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Pumpkin Morning, Noon and Night: An Exercise in Seasonality Disorder

Kuri squash soup with chestnut cream at Fifth Floor. [Photo: Eric Wolfinger]

We've broached seasonality disorder once or twice in the past. Maybe you experience it while biting into a peach on a cold August day. Or perhaps you really get that Twilight Zone feeling after seeing roasted asparagus (topped with an egg of some sort?) on menu after menu after menu after menu during the spring. Now that it's November, pumpkins and squashes explodeth all over the place, but—blessedly—their versatility keeps us guessing. Because it can swing sweet or savory, you'll see the veg in everything from breakfast bread to your happy hour cocktail. In fact, you can probably get through a day where everything that passes your lips contains pumpkin or squash. Here's proof. 

Breakfast: At Blue Bottle's four main locations in Oakland, Mint Plaza, The Ferry Building, and Hayes Valley, you'll find their seasonal pumpkin buckle in the pastry case now. Baristas on duty say the sweet bread goes great with any of the their Central American washed coffees, like the El Majahual Washed available now. 

Lunch: Hit Barbacco, where owner and consummate host Umberto Gibin recommends the stew of lentils, roasted Kuri squash and parmesan cheese. 

Snack: Starting next week, grab a bag of The Pastry Cupboard's caramel corn with spiced pumpkin seeds. It might not be the healthiest mid-afternoon pick-me-up, but the sugar rush will probably have you feeling festive until you hit the bottom of the bag.

Cocktail: At Jasper's Corner Tap, bartender Kevin Diedrich shakes rum, with Velvet Falernum, lemon and maple pumpkin butter to create his Great Pumpkin Fizz cocktail. The vanilla notes in the rum blend with the clove hints in the velvet falernum to give the (delightful) finished effect of booze-soaked pumpkin pie filling.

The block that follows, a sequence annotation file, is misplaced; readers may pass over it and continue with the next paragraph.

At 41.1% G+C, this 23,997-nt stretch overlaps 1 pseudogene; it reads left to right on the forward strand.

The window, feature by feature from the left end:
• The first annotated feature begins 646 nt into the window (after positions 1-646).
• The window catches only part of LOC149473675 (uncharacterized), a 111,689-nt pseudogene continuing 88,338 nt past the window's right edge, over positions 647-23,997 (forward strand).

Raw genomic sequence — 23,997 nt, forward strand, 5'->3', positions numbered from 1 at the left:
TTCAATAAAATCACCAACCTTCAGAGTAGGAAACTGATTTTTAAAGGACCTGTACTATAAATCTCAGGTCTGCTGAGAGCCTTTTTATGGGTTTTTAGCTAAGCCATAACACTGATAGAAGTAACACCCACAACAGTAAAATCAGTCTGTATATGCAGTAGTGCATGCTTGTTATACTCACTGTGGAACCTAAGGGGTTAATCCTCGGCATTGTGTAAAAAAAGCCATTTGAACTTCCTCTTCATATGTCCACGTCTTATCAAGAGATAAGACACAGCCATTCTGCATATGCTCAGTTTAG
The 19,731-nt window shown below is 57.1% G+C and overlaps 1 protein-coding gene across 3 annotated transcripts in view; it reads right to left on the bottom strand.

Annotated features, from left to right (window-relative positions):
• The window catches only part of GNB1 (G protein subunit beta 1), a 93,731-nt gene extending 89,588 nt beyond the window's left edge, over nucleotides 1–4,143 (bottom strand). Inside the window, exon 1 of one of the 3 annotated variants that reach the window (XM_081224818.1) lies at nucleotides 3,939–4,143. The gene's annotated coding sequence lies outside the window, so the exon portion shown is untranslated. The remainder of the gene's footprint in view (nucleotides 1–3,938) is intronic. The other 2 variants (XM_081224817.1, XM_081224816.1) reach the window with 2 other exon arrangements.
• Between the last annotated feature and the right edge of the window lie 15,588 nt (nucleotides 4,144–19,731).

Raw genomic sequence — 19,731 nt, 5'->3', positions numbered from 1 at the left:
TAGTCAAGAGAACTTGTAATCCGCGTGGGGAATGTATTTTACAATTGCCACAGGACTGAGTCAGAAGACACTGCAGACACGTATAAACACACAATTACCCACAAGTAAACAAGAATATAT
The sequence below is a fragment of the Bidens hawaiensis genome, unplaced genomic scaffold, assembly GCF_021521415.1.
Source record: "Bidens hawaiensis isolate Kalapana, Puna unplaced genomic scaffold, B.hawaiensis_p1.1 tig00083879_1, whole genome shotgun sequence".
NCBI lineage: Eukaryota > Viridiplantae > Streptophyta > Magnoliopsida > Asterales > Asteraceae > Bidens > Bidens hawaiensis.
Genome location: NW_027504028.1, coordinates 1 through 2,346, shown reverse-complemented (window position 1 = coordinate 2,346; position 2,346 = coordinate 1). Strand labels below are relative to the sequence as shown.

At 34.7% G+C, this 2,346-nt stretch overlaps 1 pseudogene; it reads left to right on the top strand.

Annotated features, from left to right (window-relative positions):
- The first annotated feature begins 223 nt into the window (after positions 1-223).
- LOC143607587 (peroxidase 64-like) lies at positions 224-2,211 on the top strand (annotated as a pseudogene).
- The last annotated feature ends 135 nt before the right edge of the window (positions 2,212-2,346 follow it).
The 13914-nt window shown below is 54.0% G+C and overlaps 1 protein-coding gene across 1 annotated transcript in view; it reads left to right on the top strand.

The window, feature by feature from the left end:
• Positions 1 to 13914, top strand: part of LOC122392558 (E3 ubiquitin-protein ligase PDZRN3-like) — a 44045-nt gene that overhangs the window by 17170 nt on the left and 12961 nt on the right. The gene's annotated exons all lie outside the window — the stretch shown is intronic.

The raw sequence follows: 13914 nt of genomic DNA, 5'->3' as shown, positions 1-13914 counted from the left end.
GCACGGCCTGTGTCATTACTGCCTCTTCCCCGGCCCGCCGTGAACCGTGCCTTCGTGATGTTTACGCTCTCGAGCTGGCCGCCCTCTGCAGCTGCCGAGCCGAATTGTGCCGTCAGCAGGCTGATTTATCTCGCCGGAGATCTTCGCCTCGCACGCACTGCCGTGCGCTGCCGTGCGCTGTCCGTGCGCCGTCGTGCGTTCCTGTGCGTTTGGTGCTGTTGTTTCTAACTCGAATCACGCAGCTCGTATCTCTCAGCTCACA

Dinner: At Fifth Floor, chef David Bazirgan blends up a red Kuri squash soup with fall-like finishes: chestnut cream, heady vadouvan, honey-poached cranberries and toasted pumpkin seeds.

Dessert: In lieu of homey pumpkin pie, we like the elevated twist Scala's pastry chef takes with his steamed pumpkin pudding topped with pecan brittle.

Brunch: Zazie has its labor intensive sugar pie pumpkin pancakes on the menu right now. Although many bakers insist canned pumpkin is just as good as the real thing, owner Jennifer Piallat disagrees. The pancakes coming out of her kitchen are made with real pumpkins that are roasted and mashed into the batter on the premises. 

Beer: At Fat Angel, the owners are total geeks about their draft beers, and their pumpkin inflected offerings are no exception. Nothing like the cloying, artificial tasting pumpkin brews you may have tried in the past, their La Parcela No. 1 Pumpkin Ale has just the slightest hint of pumpkin and baking spices. For a heavier hit, owner Jason Kirmse says his T.R.E.A.T Imperial Chocolate Pumpkin Porter leaves "a mind-blowing, palate-staining finish that's akin to a huge dollop of fresh whipped cream on top of your pumpkin pie." See more of our pumpking beer picks here.

What's your favorite pumpkin/sqaush laced libation or bite right now? Do share in the comments.